Sundance Cinemas Brings Its Art House Mentality To Los Angeles

By J. Sperling Reich | September 4, 2012 11:18 pm PDT
Sundance Sunset Cinema

The opening of the first Sundance Cinemas in Los Angeles seems a perfect way to bring summer to a close. The new theatre opened in the space once occupied by the Sunset 5 which Laemmle Theatres operated for two decades before it was shuttered last December. The new venue has been named Sundance Sunset Cinema and, much like the Sunset 5 before it, will feature mostly independent and art house titles. It opened on August 31st.

Sundance Sunset Cinema is the fifth location to be opened by Sundance Cinemas, which operates theatres in Houston, TX, Madison, WI, San Francisco, CA and Seattle, WA. A sixth location in Westchester, NY is planned for later this year. The circuit is part of the Sundance Group, the corporate entity that houses all of multi-hyphenate Robert Redford’s Sundance related businesses, including the annual festival. The actor/director, who grew up in Los Angeles, recently told KCRW radio host Warren Olney on “Which Way LA“, that the opening of Sundance Sunset Cinema is a bit of a homecoming for him.

“…I feel that it’s a chance to bring back something that I truly loved as a kid,” said Redford. “….you bring it back in a way that you experienced films when you were young. You didn’t see six trailers in a film blasting your ears away.”

Expanding Sundance Cinemas has been a longtime goal of Redford who has always thought the 10-day film festival he holds every January in Park City, Utah could easily expand throughout the entire country if there were theatres to show independent films. In the mid-1990s, as the Sundance Film Festival grew ever larger, Redford said, “…it didn’t seem to have that opportunity because there was still a lock by the major studios and the theater owners. There was not enough space or a place for independent films at that time. So the decision was to go electronically and so we started the Sundance Channel, but in my head the better preference was always going to be could we do a live experience.”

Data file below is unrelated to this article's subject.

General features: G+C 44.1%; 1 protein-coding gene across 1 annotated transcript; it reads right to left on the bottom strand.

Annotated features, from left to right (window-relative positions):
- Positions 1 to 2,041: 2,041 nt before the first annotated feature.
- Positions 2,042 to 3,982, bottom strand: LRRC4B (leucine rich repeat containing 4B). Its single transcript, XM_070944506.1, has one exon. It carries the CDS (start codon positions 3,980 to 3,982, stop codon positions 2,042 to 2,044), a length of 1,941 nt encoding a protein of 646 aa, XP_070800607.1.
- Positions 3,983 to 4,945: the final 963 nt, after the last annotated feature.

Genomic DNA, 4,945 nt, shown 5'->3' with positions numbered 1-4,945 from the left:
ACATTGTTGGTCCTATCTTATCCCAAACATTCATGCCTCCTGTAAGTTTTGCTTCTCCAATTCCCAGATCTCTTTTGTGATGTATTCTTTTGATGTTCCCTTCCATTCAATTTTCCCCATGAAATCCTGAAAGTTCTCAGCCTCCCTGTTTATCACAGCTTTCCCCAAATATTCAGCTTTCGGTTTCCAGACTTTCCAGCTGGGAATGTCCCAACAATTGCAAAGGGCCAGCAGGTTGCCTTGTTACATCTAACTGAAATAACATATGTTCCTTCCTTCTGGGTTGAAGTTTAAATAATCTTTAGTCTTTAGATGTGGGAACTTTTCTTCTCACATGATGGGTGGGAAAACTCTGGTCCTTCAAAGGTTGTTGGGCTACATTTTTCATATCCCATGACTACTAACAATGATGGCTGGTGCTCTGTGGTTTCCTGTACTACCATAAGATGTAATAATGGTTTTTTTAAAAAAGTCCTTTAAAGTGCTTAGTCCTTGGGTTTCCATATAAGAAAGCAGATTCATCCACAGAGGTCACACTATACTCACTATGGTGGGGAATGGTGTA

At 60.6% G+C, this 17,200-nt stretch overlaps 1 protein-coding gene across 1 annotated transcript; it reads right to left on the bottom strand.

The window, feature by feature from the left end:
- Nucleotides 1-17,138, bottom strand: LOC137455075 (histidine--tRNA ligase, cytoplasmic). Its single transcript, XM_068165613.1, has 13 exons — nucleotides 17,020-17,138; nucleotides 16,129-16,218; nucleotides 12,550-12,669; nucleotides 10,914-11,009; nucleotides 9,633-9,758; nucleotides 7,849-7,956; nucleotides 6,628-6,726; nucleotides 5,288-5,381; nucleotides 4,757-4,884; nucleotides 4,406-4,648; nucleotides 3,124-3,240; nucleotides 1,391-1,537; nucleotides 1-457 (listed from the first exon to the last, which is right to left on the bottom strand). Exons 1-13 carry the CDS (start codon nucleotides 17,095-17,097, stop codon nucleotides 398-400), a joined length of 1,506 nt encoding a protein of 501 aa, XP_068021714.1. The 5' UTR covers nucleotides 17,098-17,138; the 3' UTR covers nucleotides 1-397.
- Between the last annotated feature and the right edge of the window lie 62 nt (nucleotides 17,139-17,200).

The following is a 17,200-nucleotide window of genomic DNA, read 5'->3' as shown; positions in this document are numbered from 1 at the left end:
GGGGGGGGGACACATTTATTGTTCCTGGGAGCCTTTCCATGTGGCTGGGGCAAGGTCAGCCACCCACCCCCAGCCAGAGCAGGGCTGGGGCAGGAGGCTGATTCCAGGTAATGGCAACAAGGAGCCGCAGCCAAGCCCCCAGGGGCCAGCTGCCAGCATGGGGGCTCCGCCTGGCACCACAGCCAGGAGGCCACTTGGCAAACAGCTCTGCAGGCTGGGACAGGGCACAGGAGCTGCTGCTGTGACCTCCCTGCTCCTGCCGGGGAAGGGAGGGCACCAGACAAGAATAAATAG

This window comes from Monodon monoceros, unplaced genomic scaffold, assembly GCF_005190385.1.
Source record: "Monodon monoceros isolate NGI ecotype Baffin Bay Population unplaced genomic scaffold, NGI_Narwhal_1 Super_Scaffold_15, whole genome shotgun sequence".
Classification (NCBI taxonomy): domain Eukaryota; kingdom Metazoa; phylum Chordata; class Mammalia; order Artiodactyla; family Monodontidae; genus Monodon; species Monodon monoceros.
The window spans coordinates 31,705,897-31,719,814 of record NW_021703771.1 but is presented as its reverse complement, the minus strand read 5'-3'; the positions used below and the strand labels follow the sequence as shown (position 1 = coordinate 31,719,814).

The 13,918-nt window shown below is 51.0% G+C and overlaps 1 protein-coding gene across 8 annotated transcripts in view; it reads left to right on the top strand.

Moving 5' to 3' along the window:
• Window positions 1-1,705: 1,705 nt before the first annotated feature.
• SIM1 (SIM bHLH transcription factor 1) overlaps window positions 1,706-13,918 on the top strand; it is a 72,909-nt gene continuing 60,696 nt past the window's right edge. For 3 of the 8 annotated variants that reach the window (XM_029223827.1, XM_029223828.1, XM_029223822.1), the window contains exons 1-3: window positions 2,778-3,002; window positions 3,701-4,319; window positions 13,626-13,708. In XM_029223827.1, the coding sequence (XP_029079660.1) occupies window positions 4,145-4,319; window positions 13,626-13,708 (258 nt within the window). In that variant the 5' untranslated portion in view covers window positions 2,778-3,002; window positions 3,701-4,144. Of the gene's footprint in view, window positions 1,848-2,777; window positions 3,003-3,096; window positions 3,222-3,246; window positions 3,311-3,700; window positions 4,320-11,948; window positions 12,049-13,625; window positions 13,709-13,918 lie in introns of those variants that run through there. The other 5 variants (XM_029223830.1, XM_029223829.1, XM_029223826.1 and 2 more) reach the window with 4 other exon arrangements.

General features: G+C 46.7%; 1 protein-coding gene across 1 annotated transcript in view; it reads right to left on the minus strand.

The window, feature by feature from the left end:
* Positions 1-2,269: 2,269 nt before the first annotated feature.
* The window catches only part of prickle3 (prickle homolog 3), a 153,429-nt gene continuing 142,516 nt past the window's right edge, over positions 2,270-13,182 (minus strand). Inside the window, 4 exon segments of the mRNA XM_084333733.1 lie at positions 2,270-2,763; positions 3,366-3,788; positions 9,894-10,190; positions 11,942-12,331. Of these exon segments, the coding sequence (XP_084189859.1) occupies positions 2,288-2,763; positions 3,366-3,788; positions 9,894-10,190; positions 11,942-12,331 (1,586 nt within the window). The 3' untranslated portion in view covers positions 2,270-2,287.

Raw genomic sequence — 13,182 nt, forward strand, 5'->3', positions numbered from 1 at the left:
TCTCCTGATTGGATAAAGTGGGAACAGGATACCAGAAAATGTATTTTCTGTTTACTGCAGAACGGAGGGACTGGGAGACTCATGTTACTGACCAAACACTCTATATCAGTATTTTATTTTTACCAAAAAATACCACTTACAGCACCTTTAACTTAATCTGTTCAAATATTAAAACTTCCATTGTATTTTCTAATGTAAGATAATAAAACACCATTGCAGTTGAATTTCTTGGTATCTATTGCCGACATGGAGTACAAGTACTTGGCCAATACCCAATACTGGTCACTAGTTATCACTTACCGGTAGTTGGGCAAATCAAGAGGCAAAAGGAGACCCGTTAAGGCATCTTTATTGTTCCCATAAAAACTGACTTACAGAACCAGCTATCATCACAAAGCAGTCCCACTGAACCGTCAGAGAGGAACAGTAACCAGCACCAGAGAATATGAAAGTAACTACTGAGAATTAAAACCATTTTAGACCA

Redford went on to tell Olney “I hoped that we could open these theatres around the country and only have films from our festival. That wouldn’t have been viable because we needed to build up the strength of that by mixing it up and always keep inserting the independent films from our festival but always accompanying them with larger films so the business would survive. Certainly we have to work hard to make this a viable business here in Los Angeles and to provide a high quality experience and be competitive in the whole market here. That’s always a challenge. We are the only viable upscale art house in Los Angeles for film.”

I’m sure Arclight Cinemas and iPic Theaters would dispute such a statement, though it should be noted those theatres also program studio blockbusters. It’s highly unlikely you’ll ever find the programming at Sundance Sunset Cinema in your local multiplex. “There will be filmmaker screenings, there will be filmmaker conferences, there will be certain films that have not ever been seen yet at all, even at our festival,” Redford stated. “We’ll be showing films that don’t have any distribution yet. Those are all advantages for the filmmaker because the business has become so competitive and almost scarily so.”

Sundance Sunset Cinema Atrium
The atrium of the new Sundance Sunset Cinema

Beyond programming, Sundance Sunset Cinema has been completely renovated; each of the five screens feature stadium seating and digital projection. The lobby was overhauled to facilitate a restaurant and bar as well as an upstairs patio and lounge. Patrons are permitted to bring beer and wine into the auditoriums.

“We want our customers to be able to congregate and hang out after the film and discuss we want them to be able to drink eat, think,” said Redford. “You want to have them be able to talk about the films. You create the atmosphere for them to do it. We’ll have a gallery for local artists. I think the whole idea was just to get what we were doing in Park City to a wider audience and now in Los Angeles. I think we’re going to be able to have a much more specific independent film flavor to what we’re doing because we’re going to be creating things around it which will be inviting for people to get there.”

Time will tell if Redford’s vision will find succession Los Angeles, though as he told Olney he is quite optimistic, “We’ll either be talking in a year, or we’ll be talking about something else but I’m very hopeful about this and I’m excited about what I think we’re going to provide for the audience.”

J. Sperling Reich